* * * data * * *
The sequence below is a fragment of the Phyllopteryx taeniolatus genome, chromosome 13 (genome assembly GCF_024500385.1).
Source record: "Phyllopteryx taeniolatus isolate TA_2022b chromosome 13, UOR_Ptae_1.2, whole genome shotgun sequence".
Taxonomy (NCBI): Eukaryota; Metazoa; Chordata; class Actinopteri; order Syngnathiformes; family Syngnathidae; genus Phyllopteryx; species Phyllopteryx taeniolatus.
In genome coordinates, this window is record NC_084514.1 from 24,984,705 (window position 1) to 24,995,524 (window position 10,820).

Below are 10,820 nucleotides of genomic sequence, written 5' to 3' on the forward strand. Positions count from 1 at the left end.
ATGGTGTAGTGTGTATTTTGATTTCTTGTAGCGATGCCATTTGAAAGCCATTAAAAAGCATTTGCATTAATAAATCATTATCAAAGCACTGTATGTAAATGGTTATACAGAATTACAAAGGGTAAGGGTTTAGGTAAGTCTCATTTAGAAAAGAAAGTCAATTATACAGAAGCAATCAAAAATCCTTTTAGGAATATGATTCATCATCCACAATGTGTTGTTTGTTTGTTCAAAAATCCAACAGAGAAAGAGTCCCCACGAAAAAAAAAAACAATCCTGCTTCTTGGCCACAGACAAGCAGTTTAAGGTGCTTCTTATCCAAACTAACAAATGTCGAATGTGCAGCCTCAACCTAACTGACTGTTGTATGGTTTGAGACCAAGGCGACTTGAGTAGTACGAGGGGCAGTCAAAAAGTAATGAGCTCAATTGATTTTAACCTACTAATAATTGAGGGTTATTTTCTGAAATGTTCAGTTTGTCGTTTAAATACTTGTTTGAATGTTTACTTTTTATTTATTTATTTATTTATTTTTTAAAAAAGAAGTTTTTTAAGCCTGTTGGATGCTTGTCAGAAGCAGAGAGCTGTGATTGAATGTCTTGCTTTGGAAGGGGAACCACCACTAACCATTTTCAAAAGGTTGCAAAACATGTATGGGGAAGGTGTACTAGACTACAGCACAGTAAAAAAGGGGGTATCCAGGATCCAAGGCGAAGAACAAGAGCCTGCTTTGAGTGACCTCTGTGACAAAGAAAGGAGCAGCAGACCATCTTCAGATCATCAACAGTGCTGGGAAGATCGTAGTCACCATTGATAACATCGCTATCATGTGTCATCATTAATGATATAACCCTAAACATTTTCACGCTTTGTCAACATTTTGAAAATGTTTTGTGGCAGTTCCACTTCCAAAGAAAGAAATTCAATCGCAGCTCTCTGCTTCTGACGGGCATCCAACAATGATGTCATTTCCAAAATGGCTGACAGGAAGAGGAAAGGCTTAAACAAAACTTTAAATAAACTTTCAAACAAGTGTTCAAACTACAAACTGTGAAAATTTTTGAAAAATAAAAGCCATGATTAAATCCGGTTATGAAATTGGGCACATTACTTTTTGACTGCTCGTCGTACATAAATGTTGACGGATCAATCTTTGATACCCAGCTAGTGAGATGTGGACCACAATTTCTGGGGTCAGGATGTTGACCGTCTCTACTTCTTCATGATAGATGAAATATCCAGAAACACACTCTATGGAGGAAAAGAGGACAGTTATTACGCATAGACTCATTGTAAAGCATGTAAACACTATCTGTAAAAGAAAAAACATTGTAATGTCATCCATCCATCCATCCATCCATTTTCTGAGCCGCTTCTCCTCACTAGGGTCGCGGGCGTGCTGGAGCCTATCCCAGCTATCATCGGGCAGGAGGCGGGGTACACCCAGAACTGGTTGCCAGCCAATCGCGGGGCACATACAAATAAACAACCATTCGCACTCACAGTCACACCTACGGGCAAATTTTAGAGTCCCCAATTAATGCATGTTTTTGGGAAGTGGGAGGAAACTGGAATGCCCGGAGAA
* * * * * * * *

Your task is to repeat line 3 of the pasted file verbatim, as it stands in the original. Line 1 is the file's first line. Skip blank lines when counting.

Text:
Taxonomy (NCBI): Eukaryota; Metazoa; Chordata; class Actinopteri; order Syngnathiformes; family Syngnathidae; genus Phyllopteryx; species Phyllopteryx taeniolatus.